7 ways to cut condensation in your home

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Condensation is a common problem for householders. If left untreated, it not only looks unsightly, it can lead to mould, damp patches, peeling décor, and ultimately to health issues like breathing difficulties.

Condensation is created by day to day activities like drying clothes indoors, boiling the kettle and even breathing, and it’s made worse by poor ventilation – http://www.leeds.gov.uk/docs/5%20hia%20infosheet%20condensation.pdf. Fortunately, there are some straightforward steps you can take to reduce and eliminate the problem.

1 Washing machines

Washing machines and tumble dryers are a major source of moisture. Tumble dryers in particular need to be properly vented to the outside to ensure they get rid of moisture effectively.

2 Indoor drying

Drying clothes indoors can quickly lead to high levels of condensation. Dry outdoors where possible, if you have to dry indoors put clothes in the bathroom with the door shut and the window open to cut the amount of moisture that stays in the property.

3 Kitchens and bathrooms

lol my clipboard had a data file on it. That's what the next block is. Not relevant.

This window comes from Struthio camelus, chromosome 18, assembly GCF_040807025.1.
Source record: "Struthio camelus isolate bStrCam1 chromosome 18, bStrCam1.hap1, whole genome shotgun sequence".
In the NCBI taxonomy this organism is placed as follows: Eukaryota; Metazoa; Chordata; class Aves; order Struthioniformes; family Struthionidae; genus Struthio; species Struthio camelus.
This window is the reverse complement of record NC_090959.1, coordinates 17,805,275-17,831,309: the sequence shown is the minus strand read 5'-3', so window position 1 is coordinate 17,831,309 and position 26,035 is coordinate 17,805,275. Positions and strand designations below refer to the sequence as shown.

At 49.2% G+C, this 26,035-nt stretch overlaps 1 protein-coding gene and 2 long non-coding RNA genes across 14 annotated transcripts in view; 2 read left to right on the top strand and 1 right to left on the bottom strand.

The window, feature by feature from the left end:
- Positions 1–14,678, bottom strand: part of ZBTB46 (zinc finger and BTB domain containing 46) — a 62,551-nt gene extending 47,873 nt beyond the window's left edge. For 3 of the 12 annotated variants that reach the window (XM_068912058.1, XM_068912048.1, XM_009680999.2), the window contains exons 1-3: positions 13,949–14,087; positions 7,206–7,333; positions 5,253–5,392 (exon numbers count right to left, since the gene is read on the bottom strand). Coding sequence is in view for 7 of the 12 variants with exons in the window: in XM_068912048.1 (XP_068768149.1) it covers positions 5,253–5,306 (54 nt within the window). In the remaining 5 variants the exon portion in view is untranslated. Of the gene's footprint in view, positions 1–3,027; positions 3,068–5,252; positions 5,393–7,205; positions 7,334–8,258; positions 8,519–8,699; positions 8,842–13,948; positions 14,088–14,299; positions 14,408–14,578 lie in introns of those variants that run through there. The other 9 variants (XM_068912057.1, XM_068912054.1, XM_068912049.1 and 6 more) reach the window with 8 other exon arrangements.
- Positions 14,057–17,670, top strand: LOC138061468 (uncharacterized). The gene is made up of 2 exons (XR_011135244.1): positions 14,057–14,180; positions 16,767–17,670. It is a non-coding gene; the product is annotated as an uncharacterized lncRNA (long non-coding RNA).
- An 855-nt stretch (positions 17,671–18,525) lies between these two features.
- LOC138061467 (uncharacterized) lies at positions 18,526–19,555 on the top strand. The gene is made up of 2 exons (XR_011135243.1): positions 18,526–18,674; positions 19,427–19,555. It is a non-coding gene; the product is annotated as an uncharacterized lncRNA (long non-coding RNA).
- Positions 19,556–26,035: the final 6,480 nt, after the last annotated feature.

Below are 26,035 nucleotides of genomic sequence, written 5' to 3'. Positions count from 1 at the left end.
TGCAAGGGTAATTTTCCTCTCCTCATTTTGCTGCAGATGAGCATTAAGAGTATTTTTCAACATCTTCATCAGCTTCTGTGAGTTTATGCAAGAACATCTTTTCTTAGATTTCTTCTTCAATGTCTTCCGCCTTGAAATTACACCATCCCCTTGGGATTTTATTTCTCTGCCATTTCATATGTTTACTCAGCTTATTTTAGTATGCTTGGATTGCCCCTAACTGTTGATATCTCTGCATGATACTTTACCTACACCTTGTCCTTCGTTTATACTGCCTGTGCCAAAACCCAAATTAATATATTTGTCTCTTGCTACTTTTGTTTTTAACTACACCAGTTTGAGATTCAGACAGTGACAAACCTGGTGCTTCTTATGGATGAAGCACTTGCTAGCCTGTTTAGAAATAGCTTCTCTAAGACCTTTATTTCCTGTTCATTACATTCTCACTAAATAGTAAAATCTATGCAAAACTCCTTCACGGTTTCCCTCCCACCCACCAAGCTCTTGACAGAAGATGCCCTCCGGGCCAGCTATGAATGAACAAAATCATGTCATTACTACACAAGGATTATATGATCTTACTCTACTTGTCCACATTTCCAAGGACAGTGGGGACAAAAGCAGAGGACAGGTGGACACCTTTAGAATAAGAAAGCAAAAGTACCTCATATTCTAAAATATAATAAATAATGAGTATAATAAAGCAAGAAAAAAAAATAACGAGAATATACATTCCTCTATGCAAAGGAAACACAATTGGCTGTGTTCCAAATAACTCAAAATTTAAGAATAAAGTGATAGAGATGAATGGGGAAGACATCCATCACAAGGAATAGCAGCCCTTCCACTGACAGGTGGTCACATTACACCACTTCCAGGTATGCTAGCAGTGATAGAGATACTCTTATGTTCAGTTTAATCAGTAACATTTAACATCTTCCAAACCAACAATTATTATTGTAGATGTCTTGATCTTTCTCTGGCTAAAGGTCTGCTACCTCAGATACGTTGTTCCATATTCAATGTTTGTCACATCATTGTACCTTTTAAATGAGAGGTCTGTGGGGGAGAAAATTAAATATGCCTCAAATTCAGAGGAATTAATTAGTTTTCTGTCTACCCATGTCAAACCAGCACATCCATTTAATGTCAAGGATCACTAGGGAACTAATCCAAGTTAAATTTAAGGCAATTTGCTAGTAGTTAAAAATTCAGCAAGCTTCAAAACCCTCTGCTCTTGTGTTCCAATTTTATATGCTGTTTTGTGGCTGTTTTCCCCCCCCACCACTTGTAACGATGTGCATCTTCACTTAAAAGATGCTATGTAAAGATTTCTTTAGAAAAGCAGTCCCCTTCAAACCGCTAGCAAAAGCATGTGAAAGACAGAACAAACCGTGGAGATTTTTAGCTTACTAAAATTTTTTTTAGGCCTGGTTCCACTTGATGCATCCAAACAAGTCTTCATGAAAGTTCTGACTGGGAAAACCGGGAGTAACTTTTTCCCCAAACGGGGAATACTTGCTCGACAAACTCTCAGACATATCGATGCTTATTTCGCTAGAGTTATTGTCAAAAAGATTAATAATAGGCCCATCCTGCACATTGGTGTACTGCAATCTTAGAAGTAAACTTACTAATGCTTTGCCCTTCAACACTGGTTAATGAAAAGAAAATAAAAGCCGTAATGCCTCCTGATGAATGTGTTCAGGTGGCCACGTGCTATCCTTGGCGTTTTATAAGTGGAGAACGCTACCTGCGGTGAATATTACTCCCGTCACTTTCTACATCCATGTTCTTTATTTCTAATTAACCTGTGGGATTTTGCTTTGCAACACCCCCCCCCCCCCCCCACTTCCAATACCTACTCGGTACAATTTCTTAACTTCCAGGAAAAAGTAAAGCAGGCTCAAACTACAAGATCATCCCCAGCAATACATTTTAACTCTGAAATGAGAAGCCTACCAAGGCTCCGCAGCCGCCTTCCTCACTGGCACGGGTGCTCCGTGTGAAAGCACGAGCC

If you’re cooking, boiling a kettle or taking a shower, keep the door closed to prevent moisture spreading to the rest of the house. The latest windows and doors in Dublin from suppliers such as www.keanewindows.ie/ usually have trickle vents and so use these to keep rooms ventilated without needing to open a window.

4 Put a lid on it

When cooking make sure you have a lid on the pan to prevent too much moisture escaping into the room. If you have an extractor fan or cooker hood use it, and leave it on for a few minutes after you finish cooking to clear the air.

5 Bathroom fans

If you have an extractor fan in the bathroom always use it when taking a bath or shower. This will cut the amount of moisture that condenses on windows and tiles.

6 Fishy problems

If you have an aquarium or fish tank make sure it has a cover to prevent too much moisture from escaping into the atmosphere. Houseplants can be a problem too and if condensation starts to appear on windows and walls close to plants move them to a better ventilated location or outside.

7 Portable heaters

If possible avoid using portable Calor gas or paraffin heaters. These produce lots of moisture and can add to condensation problems. They also present a risk from toxic fumes.